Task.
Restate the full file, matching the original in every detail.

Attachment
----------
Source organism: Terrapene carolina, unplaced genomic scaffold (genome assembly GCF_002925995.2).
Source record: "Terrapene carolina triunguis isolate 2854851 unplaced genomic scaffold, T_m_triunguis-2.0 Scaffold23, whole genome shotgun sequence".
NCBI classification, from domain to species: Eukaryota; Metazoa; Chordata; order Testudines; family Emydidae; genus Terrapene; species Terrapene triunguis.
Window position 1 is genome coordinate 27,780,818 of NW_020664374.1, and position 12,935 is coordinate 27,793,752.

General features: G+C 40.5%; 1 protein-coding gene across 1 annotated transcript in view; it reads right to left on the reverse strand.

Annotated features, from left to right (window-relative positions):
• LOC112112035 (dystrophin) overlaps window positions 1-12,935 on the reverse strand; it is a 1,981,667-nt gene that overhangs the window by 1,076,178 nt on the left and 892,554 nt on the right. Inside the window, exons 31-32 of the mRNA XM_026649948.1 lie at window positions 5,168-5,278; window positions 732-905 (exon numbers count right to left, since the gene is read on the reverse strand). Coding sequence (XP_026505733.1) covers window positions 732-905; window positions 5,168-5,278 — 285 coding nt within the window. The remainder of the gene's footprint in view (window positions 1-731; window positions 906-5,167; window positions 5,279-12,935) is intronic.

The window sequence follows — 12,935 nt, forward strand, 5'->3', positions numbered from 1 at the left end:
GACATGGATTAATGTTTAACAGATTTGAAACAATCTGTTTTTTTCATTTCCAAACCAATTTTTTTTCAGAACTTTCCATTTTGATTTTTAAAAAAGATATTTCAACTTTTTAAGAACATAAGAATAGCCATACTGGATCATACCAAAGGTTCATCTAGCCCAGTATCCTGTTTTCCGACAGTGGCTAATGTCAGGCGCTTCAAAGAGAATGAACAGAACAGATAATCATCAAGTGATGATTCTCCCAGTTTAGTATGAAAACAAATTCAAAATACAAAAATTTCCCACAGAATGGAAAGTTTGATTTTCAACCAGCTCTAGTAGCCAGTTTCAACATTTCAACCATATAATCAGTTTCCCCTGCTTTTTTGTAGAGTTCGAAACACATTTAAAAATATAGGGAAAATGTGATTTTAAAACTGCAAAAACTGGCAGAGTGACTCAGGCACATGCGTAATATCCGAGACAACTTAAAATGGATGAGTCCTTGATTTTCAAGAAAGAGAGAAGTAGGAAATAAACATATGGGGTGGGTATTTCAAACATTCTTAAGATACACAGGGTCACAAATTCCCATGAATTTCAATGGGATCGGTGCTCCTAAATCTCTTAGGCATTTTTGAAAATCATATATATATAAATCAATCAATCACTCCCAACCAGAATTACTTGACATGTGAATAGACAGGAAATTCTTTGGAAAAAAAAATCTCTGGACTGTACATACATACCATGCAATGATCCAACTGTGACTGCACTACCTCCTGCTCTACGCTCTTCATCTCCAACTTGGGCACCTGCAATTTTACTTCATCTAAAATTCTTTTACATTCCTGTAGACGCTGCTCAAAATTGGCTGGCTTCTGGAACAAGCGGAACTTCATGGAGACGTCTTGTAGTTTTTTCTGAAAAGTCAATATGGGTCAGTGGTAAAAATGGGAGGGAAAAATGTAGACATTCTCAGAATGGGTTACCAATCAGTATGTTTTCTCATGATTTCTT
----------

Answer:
Source organism: Terrapene carolina, unplaced genomic scaffold (genome assembly GCF_002925995.2).
Source record: "Terrapene carolina triunguis isolate 2854851 unplaced genomic scaffold, T_m_triunguis-2.0 Scaffold23, whole genome shotgun sequence".
NCBI classification, from domain to species: Eukaryota; Metazoa; Chordata; order Testudines; family Emydidae; genus Terrapene; species Terrapene triunguis.
Window position 1 is genome coordinate 27,780,818 of NW_020664374.1, and position 12,935 is coordinate 27,793,752.

General features: G+C 40.5%; 1 protein-coding gene across 1 annotated transcript in view; it reads right to left on the reverse strand.

Annotated features, from left to right (window-relative positions):
• LOC112112035 (dystrophin) overlaps window positions 1-12,935 on the reverse strand; it is a 1,981,667-nt gene that overhangs the window by 1,076,178 nt on the left and 892,554 nt on the right. Inside the window, exons 31-32 of the mRNA XM_026649948.1 lie at window positions 5,168-5,278; window positions 732-905 (exon numbers count right to left, since the gene is read on the reverse strand). Coding sequence (XP_026505733.1) covers window positions 732-905; window positions 5,168-5,278 — 285 coding nt within the window. The remainder of the gene's footprint in view (window positions 1-731; window positions 906-5,167; window positions 5,279-12,935) is intronic.

The window sequence follows — 12,935 nt, forward strand, 5'->3', positions numbered from 1 at the left end:
GACATGGATTAATGTTTAACAGATTTGAAACAATCTGTTTTTTTCATTTCCAAACCAATTTTTTTTCAGAACTTTCCATTTTGATTTTTAAAAAAGATATTTCAACTTTTTAAGAACATAAGAATAGCCATACTGGATCATACCAAAGGTTCATCTAGCCCAGTATCCTGTTTTCCGACAGTGGCTAATGTCAGGCGCTTCAAAGAGAATGAACAGAACAGATAATCATCAAGTGATGATTCTCCCAGTTTAGTATGAAAACAAATTCAAAATACAAAAATTTCCCACAGAATGGAAAGTTTGATTTTCAACCAGCTCTAGTAGCCAGTTTCAACATTTCAACCATATAATCAGTTTCCCCTGCTTTTTTGTAGAGTTCGAAACACATTTAAAAATATAGGGAAAATGTGATTTTAAAACTGCAAAAACTGGCAGAGTGACTCAGGCACATGCGTAATATCCGAGACAACTTAAAATGGATGAGTCCTTGATTTTCAAGAAAGAGAGAAGTAGGAAATAAACATATGGGGTGGGTATTTCAAACATTCTTAAGATACACAGGGTCACAAATTCCCATGAATTTCAATGGGATCGGTGCTCCTAAATCTCTTAGGCATTTTTGAAAATCATATATATATAAATCAATCAATCACTCCCAACCAGAATTACTTGACATGTGAATAGACAGGAAATTCTTTGGAAAAAAAAATCTCTGGACTGTACATACATACCATGCAATGATCCAACTGTGACTGCACTACCTCCTGCTCTACGCTCTTCATCTCCAACTTGGGCACCTGCAATTTTACTTCATCTAAAATTCTTTTACATTCCTGTAGACGCTGCTCAAAATTGGCTGGCTTCTGGAACAAGCGGAACTTCATGGAGACGTCTTGTAGTTTTTTCTGAAAAGTCAATATGGGTCAGTGGTAAAAATGGGAGGGAAAAATGTAGACATTCTCAGAATGGGTTACCAATCAGTATGTTTTCTCATGATTTCTT